The Spanish
food business
Manuel showing us 'real' Spanish food Manuel showing us 'real' Spanish food Sara Bosch

 
I believe the Melbourne patron is a well-travelled and knowledgeable person. A sophisticated culture in food exists in this city, so you have to keep that in mind
 

He is the embodiment of true Spanish food: simple, seasonal and not just about 'paella'. By Paola Ghirelli, freelance writer

Barcelona-born Manuel Villegas, Executive Chef at Melbourne's iconic Hairy Canary and sister restaurant Hairy Little Sista, is a charming and service passionate man who is on a mission to inject Melbourne's lively food scene with 'real' Spanish food.

But what's real Spanish food? "You know we live to work, sleep and eat in Spain. It's simple. For me true Spanish food respects flavours; it's about genuine sauces and vinaigrettes, it's about how to use a grill properly. It's simple. Take just three ingredients: chorizo, white wine and onion. But cook it for two hours; that to me is true country Spanish food, the kind of cooking that my grandmother put together so well", says Manuel.

The process that Manuel enters into when he is creating his menus does not evolve from thinking about the dish first and then the ingredients, but rather from how he can use an exquisite cut of pork in the best way that respects its unique flavour. "I even think about it over night," he laughs.

Manuel has been in this role for one year now and his plan for the Hairy Canary duo was to create a honest offer kept fresh by changing the menu every three months and producing weekly specials. With a menu based on Southern Spanish food for Hairy Canary and another modelled on Northern Spanish cuisine for Hairy Little Sista, no flavours Spain-wide have gone astray. Market fish of the day, prawns, calamari, aromatic rices and fresh herbs are dishes that are found in Catalonia and the Basque country, such as fresh tuna vinaigrette, prawns with garlic, chilli and hot oil, black ink squid and octopus. "Hairy Canary's menu has more of the vegetarian rice, pasta and salad dishes found in the South of Spain,"  says Manuel.

In the 1970s and 1980s, Spanish food in Melbourne was about "paella, full-stop", he comments. "The Spaniards that had immigrated to this wonderful country were still living off their memories, which stopped there and didn't really evolve in the way Spain did", Manuel comments. "Since the financial crisis has truly hit in Spain, there has been a wave of young, ultra-talented chefs coming here and bringing with them the cuisine of today from their own regions in Spain". Here Manuel mentions molecular gastronomy: "It's not about Ferran Adria. It's about decomposing an ingredient such an onion! It's exciting so I ask my staff to experiment".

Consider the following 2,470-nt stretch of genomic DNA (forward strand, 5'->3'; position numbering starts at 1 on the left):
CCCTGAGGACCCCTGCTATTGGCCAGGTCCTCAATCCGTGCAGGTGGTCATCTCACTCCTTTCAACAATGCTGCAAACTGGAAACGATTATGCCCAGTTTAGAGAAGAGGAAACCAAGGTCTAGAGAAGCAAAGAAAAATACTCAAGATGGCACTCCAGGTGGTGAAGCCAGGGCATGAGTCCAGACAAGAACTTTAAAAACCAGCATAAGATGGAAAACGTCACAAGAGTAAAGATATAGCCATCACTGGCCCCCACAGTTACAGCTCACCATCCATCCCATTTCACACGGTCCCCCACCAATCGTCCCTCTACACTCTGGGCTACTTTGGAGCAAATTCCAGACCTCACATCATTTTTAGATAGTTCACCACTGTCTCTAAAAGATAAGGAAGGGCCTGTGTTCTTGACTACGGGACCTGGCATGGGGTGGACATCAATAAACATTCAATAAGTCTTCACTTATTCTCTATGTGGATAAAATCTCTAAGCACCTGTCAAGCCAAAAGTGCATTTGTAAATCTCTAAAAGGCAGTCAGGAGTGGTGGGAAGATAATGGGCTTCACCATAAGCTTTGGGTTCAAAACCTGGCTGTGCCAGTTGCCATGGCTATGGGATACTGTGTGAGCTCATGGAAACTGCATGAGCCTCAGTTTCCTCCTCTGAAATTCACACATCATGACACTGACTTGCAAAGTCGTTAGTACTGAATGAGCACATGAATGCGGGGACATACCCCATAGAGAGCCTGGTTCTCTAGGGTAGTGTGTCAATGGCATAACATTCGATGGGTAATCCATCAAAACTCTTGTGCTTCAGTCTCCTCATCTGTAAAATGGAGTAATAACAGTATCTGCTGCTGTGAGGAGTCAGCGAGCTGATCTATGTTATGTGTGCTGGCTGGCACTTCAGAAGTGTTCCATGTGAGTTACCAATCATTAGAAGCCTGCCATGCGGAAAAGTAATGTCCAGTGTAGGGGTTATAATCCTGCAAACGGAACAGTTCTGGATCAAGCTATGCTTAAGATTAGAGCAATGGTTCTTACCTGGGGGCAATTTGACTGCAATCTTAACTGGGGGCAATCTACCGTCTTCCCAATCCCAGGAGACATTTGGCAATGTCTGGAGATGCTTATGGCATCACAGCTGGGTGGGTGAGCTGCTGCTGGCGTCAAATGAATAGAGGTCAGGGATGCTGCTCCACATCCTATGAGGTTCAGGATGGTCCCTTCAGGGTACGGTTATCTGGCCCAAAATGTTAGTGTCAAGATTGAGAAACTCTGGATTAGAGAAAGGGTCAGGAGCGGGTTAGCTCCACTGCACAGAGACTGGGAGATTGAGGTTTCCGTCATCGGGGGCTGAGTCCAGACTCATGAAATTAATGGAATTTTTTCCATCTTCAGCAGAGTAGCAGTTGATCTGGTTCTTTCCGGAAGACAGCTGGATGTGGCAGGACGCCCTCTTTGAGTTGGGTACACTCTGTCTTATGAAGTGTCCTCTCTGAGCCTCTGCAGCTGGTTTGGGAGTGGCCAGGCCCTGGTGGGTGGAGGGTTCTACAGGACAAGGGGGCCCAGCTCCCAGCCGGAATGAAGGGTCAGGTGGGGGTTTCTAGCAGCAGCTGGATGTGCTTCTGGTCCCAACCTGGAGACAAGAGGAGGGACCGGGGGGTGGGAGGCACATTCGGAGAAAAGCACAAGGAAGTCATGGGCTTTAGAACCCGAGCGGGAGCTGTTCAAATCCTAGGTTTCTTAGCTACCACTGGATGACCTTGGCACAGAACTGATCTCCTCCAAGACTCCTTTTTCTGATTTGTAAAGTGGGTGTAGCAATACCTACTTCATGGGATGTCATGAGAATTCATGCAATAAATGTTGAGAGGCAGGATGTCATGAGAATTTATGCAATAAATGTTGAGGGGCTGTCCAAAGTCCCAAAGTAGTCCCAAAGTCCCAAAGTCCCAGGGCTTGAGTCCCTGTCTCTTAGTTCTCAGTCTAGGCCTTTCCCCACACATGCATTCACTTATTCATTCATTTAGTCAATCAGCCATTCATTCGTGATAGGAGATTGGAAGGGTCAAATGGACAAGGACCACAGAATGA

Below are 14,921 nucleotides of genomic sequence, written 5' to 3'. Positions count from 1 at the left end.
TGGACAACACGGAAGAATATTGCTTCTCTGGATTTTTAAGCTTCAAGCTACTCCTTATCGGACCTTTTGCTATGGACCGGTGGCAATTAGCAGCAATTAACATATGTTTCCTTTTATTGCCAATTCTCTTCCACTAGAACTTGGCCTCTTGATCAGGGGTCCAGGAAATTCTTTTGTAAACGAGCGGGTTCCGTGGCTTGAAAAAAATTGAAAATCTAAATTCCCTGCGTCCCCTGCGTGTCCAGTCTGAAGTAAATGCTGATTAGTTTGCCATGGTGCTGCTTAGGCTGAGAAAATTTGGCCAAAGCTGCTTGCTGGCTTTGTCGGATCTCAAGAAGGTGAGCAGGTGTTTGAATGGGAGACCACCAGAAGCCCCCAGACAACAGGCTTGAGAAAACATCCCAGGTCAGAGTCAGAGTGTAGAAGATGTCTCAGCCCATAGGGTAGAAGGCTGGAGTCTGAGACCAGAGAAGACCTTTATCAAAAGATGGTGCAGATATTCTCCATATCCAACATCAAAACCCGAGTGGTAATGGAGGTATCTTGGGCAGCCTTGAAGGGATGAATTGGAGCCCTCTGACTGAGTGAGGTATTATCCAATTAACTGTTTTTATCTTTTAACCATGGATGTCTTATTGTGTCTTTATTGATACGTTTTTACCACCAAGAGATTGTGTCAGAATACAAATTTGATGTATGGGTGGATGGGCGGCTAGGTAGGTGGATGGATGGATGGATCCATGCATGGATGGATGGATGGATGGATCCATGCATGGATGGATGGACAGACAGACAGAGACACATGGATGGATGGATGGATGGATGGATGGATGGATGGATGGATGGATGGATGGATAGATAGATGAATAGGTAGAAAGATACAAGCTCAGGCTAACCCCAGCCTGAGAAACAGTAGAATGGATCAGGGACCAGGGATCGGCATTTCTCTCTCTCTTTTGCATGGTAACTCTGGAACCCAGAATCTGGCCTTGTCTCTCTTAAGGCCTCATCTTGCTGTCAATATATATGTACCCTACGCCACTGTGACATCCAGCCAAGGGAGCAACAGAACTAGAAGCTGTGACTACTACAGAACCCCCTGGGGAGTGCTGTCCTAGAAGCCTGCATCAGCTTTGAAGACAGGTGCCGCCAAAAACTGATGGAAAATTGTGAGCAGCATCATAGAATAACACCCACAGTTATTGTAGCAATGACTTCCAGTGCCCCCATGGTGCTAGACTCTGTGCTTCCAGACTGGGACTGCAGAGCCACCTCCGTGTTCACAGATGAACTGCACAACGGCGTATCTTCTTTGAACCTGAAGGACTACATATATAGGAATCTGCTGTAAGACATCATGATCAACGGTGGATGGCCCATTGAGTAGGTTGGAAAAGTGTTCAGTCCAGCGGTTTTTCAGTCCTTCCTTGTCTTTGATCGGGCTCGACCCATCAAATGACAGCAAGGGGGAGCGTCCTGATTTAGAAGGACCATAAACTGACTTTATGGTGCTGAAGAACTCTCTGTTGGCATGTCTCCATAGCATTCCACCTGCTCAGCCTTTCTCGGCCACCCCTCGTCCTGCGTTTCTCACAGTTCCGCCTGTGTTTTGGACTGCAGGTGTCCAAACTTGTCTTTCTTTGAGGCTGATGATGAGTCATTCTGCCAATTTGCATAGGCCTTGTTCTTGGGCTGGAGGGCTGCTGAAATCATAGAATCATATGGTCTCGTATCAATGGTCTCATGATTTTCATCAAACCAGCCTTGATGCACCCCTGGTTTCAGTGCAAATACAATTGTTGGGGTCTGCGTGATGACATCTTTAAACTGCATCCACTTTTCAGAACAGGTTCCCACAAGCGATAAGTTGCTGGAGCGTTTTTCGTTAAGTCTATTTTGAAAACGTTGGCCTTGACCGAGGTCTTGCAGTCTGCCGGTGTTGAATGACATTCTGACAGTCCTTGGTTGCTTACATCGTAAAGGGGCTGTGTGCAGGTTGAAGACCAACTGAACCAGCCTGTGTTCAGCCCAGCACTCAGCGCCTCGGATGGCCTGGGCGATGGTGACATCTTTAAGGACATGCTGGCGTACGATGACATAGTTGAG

Despite having a degree in Industrial Design, Manuel recalls his passion for the food business being ignited from the age of 14 where he spent his free time in kitchens observing chefs cooking. "My Dad owned seven restaurants and I worked in them after school and when I was on holiday," he says.

Serviceis of utmost importance to Manuel: "I believe the customer walks in and decides whether he likes the restaurant and service in the first five minutes of being there". Manuel makes sure to train his staff fully in the ways of serving customers well. he likes to come out of the kitchen to speak to his customers, to hear what they liked, and what they didn't like about his food. He can then incorporate this knowledge into his changing menus to reflect customer demand. "I remember a customer complaining about the seafood paella tasting too much like seafood. So I replaced it for another with less seafood and adding some chicken. I believe the Melbourne patron is a well-travelled and knowledgeable person. A sophisticated culture in food exists in this city, so you have to keep that in mind," he says.

The fact that Manuel believes service goes hand-in-hand with excellent food is seen through his hope of one day realising his dream of opening a school/restaurant. A school that would open and teach about food and customer service from Monday to Wednesday and then from Thursday through to Sunday would operate as a restaurant.

Manuel is also in the process of finishing writing a book this year. Spanish Australia magazine has been granted an exclusive sneak peak at the beginning. Que aproveche:

Este es un muy resumido origen en los sabores y aromas de una cocina, un restaurante, de la atencion al cliente, de la elegancia en el comer y beber (...) Para mi la restauracion, no es solo unos estudios de hosteleria y cocinar. La hosteleria, es la empresa y el conjunto de ella, pero se basa en un origen, el cual es la cocina.

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